Tuesday, October 25, 2011

Guest Blogger: Center for Heir's Property Preservation Staff Tish Lynn


Hello Everyone – How many of you have heard the term - heirs’ property? I hope MORE of you than when I started helping with marketing for the Center for Heirs’ Property Preservation a year and a half ago?!

But seriously…I want all of you to know what heirs’ property is and what the Center does…because what happens to heirs’ property happens to you.

Airs? Hairs? Heirs? Howzat? It’s HEIRS and it’s a mouthful and it’s in your backyard. Almost wherever you live in the Lowcountry, there is heirs’ property nearby. Much of it comprises century-old hamlets and settlements that form the irreplaceable rural landscape that we all enjoy. That’s why - what happens to heirs’ property happens to you.

What is the Center for Heirs’ Property Preservation? The Center is an independent, non-profit organization that began as a project at Coastal Community Foundation and helps prevent the loss of heirs’ property across six counties – Beaufort, Berkeley, Charleston, Colleton, Dorchester and Georgetown.



What is heirs’ property? In the Lowcountry, heirs’ property is mostly land that was either purchased by or deeded to African Americans following emancipation. But – because this land has been passed down through the generations without a will, it is owned “in common” by all of the heirs whether they live on the land or not; pay the taxes or not or have never set foot on the land. Any heir, descended from the original owner, owns a percentage of the family land.

So? The problem with owning land this way is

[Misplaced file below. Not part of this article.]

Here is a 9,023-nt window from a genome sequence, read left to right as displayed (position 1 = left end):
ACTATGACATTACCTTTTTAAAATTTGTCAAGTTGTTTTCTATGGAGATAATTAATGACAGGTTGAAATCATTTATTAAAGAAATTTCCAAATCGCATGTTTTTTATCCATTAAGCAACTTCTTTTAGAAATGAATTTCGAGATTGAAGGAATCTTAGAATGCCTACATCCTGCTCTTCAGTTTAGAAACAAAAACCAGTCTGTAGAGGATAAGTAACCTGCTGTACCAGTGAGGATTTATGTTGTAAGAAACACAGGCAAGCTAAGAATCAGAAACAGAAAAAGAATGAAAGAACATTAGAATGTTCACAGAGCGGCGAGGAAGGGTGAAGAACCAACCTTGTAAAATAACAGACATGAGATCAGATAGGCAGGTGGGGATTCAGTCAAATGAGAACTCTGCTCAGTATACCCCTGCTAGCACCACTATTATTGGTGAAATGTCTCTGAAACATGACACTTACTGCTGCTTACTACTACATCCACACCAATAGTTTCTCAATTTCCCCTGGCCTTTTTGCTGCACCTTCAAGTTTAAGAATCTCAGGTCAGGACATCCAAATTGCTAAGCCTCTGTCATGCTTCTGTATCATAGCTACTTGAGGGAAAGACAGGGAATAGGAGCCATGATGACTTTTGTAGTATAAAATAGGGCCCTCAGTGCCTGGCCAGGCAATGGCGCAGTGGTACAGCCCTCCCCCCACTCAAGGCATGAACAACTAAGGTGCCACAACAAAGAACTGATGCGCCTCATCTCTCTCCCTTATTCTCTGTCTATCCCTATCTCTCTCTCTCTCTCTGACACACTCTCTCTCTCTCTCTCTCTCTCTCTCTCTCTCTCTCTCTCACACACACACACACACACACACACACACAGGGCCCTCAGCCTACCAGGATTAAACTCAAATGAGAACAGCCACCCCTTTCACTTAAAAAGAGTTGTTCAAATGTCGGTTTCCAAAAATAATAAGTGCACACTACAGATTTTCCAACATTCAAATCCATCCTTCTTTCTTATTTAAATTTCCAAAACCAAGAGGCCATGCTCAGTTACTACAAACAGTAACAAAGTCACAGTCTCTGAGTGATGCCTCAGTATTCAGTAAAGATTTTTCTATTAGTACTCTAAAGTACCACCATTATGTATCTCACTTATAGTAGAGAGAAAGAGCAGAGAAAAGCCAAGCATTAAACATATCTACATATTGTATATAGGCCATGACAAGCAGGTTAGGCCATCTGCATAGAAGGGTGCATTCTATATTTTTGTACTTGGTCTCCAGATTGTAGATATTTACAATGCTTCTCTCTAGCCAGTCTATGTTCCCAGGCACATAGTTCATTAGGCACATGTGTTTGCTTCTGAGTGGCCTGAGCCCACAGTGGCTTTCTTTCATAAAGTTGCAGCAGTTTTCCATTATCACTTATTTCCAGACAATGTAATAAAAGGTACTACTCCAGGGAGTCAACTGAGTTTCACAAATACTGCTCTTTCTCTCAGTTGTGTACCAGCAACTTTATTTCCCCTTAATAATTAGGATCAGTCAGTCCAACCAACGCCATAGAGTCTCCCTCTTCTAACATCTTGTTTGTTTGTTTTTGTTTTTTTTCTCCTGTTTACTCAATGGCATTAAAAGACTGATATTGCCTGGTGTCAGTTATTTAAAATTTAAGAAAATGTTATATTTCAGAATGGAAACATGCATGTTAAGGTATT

that it can be easily lost. All it takes is for one person, who wants to buy the land, to find one heir willing to sell his/her percentage of ownership of the land. The buyer then becomes an heir and can force a sale of the entire property in the court and, often, buy it for a song. Too much heirs’ land has already been lost because of increased coastal development and a lack of access to the judicial system to prevent its loss.

See the problem? In a forced sale, the only way for the family to save the land is for them to come together and buyout the buyer within a year’s time. Sounds simple, but many heirs’ property owners are low-income and their family members are often dispersed all over the state and country. Let’s face it. Families are complicated enough without having to coordinate something like this.

Consider the solution? The Center for Heirs’ Property Preservation is the only non-profit organization in the state providing “soup-to-nuts” education and direct legal services to low-income families to help heirs come to agreement; obtain clear title and keep their family land. Since the Center’s inception in 2005, we have provided advice and counsel to 1,006 applicants and comprehensive legal services to 300 clients; conducted 203 legal seminars and presentations for 5,610 persons, and also provided technical assistance to county government planners and local planning committees on HP as they worked on comprehensive plans for their communities. Working with volunteers from the Charleston School of Law and Trident Technical College, the Center has successfully cleared 69 titles.

Want to help?